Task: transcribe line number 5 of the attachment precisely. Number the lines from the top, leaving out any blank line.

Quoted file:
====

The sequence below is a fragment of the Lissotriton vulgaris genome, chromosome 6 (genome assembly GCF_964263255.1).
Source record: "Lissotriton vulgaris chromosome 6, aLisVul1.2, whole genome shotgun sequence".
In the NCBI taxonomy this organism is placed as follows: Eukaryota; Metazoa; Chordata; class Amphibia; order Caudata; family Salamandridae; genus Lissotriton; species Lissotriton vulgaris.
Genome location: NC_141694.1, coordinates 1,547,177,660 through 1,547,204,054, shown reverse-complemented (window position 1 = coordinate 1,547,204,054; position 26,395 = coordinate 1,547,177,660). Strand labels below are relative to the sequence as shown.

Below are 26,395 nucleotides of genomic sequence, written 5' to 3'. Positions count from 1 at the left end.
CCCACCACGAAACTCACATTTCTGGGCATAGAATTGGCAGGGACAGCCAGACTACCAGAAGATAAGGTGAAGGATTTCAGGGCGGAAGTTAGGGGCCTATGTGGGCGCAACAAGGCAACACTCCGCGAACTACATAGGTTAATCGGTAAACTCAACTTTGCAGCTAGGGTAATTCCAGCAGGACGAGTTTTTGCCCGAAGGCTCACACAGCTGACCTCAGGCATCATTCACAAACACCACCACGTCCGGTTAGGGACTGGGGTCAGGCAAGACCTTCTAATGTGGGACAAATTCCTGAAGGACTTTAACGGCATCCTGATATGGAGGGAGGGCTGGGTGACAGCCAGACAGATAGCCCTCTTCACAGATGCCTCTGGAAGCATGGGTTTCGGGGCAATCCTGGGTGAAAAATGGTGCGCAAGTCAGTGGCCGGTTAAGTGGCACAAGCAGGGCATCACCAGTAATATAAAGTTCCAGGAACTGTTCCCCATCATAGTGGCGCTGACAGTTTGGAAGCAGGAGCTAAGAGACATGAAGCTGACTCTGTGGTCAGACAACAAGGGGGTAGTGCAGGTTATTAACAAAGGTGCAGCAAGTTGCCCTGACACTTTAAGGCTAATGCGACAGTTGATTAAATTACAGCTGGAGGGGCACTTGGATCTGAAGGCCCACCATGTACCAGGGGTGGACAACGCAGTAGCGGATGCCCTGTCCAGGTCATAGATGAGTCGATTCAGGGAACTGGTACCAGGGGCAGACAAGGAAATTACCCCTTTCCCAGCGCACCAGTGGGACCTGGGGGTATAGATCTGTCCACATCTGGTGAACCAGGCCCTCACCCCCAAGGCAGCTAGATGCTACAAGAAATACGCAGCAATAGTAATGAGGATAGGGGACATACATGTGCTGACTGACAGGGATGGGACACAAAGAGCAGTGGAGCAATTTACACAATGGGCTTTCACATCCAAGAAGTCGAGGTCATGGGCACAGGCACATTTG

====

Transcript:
Below are 26,395 nucleotides of genomic sequence, written 5' to 3'. Positions count from 1 at the left end.